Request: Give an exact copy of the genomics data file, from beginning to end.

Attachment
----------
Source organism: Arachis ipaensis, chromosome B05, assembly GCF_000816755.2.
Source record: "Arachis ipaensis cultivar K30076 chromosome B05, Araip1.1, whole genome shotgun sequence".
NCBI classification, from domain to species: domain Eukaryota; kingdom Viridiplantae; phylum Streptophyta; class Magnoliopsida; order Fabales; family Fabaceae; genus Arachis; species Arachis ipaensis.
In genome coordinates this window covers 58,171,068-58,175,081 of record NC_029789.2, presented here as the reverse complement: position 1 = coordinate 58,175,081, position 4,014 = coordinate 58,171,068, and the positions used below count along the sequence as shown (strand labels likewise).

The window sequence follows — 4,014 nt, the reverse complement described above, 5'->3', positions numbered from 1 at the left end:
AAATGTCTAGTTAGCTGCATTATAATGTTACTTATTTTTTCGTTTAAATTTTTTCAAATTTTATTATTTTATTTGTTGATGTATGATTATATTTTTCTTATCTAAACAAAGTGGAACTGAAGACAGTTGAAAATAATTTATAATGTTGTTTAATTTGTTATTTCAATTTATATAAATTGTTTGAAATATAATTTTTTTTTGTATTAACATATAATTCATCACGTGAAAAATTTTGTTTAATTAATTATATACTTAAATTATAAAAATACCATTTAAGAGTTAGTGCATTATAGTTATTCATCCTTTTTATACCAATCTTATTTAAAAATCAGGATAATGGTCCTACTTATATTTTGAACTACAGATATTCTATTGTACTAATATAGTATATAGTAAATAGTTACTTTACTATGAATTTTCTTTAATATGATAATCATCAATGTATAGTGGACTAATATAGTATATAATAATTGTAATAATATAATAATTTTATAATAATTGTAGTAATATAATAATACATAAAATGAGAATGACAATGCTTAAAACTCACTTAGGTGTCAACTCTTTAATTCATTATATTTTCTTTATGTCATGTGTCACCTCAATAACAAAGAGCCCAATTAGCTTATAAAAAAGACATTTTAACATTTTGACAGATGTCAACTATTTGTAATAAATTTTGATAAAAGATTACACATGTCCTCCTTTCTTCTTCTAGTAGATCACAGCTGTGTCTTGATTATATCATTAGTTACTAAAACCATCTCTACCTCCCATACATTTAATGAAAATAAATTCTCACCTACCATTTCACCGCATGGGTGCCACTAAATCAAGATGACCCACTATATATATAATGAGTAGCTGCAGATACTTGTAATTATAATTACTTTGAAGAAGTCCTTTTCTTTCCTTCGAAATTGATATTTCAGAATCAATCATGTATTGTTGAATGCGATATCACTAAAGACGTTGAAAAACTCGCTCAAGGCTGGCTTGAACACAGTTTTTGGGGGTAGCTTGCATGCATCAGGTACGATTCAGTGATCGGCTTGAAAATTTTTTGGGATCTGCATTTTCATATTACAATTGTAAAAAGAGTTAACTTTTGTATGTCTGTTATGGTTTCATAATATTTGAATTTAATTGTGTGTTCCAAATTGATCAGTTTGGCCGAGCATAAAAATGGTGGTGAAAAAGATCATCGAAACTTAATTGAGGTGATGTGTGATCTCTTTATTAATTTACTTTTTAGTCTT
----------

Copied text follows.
Source organism: Arachis ipaensis, chromosome B05, assembly GCF_000816755.2.
Source record: "Arachis ipaensis cultivar K30076 chromosome B05, Araip1.1, whole genome shotgun sequence".
NCBI classification, from domain to species: domain Eukaryota; kingdom Viridiplantae; phylum Streptophyta; class Magnoliopsida; order Fabales; family Fabaceae; genus Arachis; species Arachis ipaensis.
In genome coordinates this window covers 58,171,068-58,175,081 of record NC_029789.2, presented here as the reverse complement: position 1 = coordinate 58,175,081, position 4,014 = coordinate 58,171,068, and the positions used below count along the sequence as shown (strand labels likewise).

The window sequence follows — 4,014 nt, the reverse complement described above, 5'->3', positions numbered from 1 at the left end:
AAATGTCTAGTTAGCTGCATTATAATGTTACTTATTTTTTCGTTTAAATTTTTTCAAATTTTATTATTTTATTTGTTGATGTATGATTATATTTTTCTTATCTAAACAAAGTGGAACTGAAGACAGTTGAAAATAATTTATAATGTTGTTTAATTTGTTATTTCAATTTATATAAATTGTTTGAAATATAATTTTTTTTTGTATTAACATATAATTCATCACGTGAAAAATTTTGTTTAATTAATTATATACTTAAATTATAAAAATACCATTTAAGAGTTAGTGCATTATAGTTATTCATCCTTTTTATACCAATCTTATTTAAAAATCAGGATAATGGTCCTACTTATATTTTGAACTACAGATATTCTATTGTACTAATATAGTATATAGTAAATAGTTACTTTACTATGAATTTTCTTTAATATGATAATCATCAATGTATAGTGGACTAATATAGTATATAATAATTGTAATAATATAATAATTTTATAATAATTGTAGTAATATAATAATACATAAAATGAGAATGACAATGCTTAAAACTCACTTAGGTGTCAACTCTTTAATTCATTATATTTTCTTTATGTCATGTGTCACCTCAATAACAAAGAGCCCAATTAGCTTATAAAAAAGACATTTTAACATTTTGACAGATGTCAACTATTTGTAATAAATTTTGATAAAAGATTACACATGTCCTCCTTTCTTCTTCTAGTAGATCACAGCTGTGTCTTGATTATATCATTAGTTACTAAAACCATCTCTACCTCCCATACATTTAATGAAAATAAATTCTCACCTACCATTTCACCGCATGGGTGCCACTAAATCAAGATGACCCACTATATATATAATGAGTAGCTGCAGATACTTGTAATTATAATTACTTTGAAGAAGTCCTTTTCTTTCCTTCGAAATTGATATTTCAGAATCAATCATGTATTGTTGAATGCGATATCACTAAAGACGTTGAAAAACTCGCTCAAGGCTGGCTTGAACACAGTTTTTGGGGGTAGCTTGCATGCATCAGGTACGATTCAGTGATCGGCTTGAAAATTTTTTGGGATCTGCATTTTCATATTACAATTGTAAAAAGAGTTAACTTTTGTATGTCTGTTATGGTTTCATAATATTTGAATTTAATTGTGTGTTCCAAATTGATCAGTTTGGCCGAGCATAAAAATGGTGGTGAAAAAGATCATCGAAACTTAATTGAGGTGATGTGTGATCTCTTTATTAATTTACTTTTTAGTCTT